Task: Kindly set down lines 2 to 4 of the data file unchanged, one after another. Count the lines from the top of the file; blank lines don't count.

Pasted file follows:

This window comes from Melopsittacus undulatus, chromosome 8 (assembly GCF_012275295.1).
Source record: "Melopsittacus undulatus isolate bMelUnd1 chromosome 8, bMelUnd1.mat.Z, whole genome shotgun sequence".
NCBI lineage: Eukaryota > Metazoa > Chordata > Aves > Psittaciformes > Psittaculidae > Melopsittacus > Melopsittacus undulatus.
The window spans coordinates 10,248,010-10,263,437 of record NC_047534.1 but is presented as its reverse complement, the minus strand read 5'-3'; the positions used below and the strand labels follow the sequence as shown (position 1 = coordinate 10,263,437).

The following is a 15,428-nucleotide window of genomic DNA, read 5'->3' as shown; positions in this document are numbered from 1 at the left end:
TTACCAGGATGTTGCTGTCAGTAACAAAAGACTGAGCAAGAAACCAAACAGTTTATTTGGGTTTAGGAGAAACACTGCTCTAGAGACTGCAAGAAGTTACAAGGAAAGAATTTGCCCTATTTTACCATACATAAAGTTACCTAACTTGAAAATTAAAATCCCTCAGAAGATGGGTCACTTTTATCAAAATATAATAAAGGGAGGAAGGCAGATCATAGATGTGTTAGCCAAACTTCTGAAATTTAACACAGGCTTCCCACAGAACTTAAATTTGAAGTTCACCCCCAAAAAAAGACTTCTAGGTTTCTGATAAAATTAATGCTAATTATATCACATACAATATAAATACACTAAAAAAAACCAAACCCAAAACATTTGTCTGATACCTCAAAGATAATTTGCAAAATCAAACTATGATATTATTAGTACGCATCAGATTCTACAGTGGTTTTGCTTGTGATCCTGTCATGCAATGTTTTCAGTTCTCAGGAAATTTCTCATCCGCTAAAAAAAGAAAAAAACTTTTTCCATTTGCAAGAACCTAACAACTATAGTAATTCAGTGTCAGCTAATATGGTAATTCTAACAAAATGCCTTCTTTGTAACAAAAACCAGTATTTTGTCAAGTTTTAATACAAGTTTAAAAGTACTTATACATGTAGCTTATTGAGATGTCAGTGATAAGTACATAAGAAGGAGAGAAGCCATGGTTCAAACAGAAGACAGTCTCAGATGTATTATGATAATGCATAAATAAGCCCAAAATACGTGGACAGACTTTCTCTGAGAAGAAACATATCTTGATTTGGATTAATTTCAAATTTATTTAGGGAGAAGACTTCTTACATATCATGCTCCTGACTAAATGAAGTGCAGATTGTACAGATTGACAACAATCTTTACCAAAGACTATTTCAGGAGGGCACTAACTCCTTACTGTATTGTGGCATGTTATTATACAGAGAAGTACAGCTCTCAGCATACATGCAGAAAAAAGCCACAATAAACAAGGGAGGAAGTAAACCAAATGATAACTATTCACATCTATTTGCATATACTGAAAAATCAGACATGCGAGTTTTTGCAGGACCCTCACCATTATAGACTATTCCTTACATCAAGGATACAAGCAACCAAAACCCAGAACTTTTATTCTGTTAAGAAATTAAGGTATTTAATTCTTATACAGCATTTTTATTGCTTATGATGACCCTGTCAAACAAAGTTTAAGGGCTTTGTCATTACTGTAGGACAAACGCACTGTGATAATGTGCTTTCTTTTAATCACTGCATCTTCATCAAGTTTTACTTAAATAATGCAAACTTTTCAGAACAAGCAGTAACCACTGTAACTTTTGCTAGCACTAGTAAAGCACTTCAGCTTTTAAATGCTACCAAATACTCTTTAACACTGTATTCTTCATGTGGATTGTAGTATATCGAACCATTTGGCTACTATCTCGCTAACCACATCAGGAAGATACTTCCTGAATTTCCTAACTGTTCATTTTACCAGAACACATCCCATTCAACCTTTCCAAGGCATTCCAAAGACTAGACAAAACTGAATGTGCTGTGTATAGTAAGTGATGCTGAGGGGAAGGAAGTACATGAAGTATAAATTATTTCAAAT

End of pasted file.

Source record: "Melopsittacus undulatus isolate bMelUnd1 chromosome 8, bMelUnd1.mat.Z, whole genome shotgun sequence".
NCBI lineage: Eukaryota > Metazoa > Chordata > Aves > Psittaciformes > Psittaculidae > Melopsittacus > Melopsittacus undulatus.
The window spans coordinates 10,248,010-10,263,437 of record NC_047534.1 but is presented as its reverse complement, the minus strand read 5'-3'; the positions used below and the strand labels follow the sequence as shown (position 1 = coordinate 10,263,437).